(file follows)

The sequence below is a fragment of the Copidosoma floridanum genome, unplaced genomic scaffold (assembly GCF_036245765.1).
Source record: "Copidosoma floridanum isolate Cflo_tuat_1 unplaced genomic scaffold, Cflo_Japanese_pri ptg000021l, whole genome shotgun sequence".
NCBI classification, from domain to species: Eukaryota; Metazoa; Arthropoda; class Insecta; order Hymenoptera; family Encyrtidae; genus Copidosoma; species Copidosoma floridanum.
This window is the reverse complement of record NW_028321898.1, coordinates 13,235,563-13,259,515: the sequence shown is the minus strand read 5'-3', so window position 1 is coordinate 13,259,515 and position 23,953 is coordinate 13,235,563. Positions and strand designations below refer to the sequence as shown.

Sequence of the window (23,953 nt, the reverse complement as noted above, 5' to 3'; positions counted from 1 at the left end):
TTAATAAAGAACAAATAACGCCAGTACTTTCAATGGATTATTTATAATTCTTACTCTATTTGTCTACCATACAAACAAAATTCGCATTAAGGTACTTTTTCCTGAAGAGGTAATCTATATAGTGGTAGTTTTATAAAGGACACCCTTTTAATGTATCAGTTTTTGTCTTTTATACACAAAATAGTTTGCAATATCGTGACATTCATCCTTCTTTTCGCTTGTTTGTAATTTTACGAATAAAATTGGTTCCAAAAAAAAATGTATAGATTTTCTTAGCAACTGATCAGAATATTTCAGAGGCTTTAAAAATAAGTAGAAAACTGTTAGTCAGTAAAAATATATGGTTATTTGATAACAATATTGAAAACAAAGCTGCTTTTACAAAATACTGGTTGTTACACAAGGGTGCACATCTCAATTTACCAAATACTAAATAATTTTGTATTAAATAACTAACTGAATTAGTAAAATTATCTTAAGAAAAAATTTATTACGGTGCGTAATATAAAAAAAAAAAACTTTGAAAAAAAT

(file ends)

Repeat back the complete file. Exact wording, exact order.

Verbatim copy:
The sequence below is a fragment of the Copidosoma floridanum genome, unplaced genomic scaffold (assembly GCF_036245765.1).
Source record: "Copidosoma floridanum isolate Cflo_tuat_1 unplaced genomic scaffold, Cflo_Japanese_pri ptg000021l, whole genome shotgun sequence".
NCBI classification, from domain to species: Eukaryota; Metazoa; Arthropoda; class Insecta; order Hymenoptera; family Encyrtidae; genus Copidosoma; species Copidosoma floridanum.
This window is the reverse complement of record NW_028321898.1, coordinates 13,235,563-13,259,515: the sequence shown is the minus strand read 5'-3', so window position 1 is coordinate 13,259,515 and position 23,953 is coordinate 13,235,563. Positions and strand designations below refer to the sequence as shown.

Sequence of the window (23,953 nt, the reverse complement as noted above, 5' to 3'; positions counted from 1 at the left end):
TTAATAAAGAACAAATAACGCCAGTACTTTCAATGGATTATTTATAATTCTTACTCTATTTGTCTACCATACAAACAAAATTCGCATTAAGGTACTTTTTCCTGAAGAGGTAATCTATATAGTGGTAGTTTTATAAAGGACACCCTTTTAATGTATCAGTTTTTGTCTTTTATACACAAAATAGTTTGCAATATCGTGACATTCATCCTTCTTTTCGCTTGTTTGTAATTTTACGAATAAAATTGGTTCCAAAAAAAAATGTATAGATTTTCTTAGCAACTGATCAGAATATTTCAGAGGCTTTAAAAATAAGTAGAAAACTGTTAGTCAGTAAAAATATATGGTTATTTGATAACAATATTGAAAACAAAGCTGCTTTTACAAAATACTGGTTGTTACACAAGGGTGCACATCTCAATTTACCAAATACTAAATAATTTTGTATTAAATAACTAACTGAATTAGTAAAATTATCTTAAGAAAAAATTTATTACGGTGCGTAATATAAAAAAAAAAAACTTTGAAAAAAAT